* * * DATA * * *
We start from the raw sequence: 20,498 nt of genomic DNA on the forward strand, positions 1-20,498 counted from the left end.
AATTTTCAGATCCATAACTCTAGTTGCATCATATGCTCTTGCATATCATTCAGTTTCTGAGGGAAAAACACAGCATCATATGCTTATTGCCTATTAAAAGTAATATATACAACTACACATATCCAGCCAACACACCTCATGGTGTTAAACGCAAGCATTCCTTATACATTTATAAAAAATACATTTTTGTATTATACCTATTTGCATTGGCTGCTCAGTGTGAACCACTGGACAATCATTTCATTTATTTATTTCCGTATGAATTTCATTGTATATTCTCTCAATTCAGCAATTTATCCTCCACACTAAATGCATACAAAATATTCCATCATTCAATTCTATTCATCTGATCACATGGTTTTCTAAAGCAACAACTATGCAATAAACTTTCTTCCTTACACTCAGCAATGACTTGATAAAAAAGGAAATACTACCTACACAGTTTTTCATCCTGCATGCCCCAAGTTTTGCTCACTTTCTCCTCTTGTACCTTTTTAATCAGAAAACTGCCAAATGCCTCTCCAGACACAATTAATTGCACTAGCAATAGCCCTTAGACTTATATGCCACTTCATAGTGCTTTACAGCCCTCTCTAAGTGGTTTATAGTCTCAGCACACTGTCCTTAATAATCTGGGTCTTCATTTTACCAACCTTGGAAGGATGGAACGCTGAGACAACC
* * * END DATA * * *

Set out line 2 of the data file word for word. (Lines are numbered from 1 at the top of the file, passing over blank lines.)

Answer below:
AATTTTCAGATCCATAACTCTAGTTGCATCATATGCTCTTGCATATCATTCAGTTTCTGAGGGAAAAACACAGCATCATATGCTTATTGCCTATTAAAAGTAATATATACAACTACACATATCCAGCCAACACACCTCATGGTGTTAAACGCAAGCATTCCTTATACATTTATAAAAAATACATTTTTGTATTATACCTATTTGCATTGGCTGCTCAGTGTGAACCACTGGACAATCATTTCATTTATTTATTTCCGTATGAATTTCATTGTATATTCTCTCAATTCAGCAATTTATCCTCCACACTAAATGCATACAAAATATTCCATCATTCAATTCTATTCATCTGATCACATGGTTTTCTAAAGCAACAACTATGCAATAAACTTTCTTCCTTACACTCAGCAATGACTTGATAAAAAAGGAAATACTACCTACACAGTTTTTCATCCTGCATGCCCCAAGTTTTGCTCACTTTCTCCTCTTGTACCTTTTTAATCAGAAAACTGCCAAATGCCTCTCCAGACACAATTAATTGCACTAGCAATAGCCCTTAGACTTATATGCCACTTCATAGTGCTTTACAGCCCTCTCTAAGTGGTTTATAGTCTCAGCACACTGTCCTTAATAATCTGGGTCTTCATTTTACCAACCTTGGAAGGATGGAACGCTGAGACAACC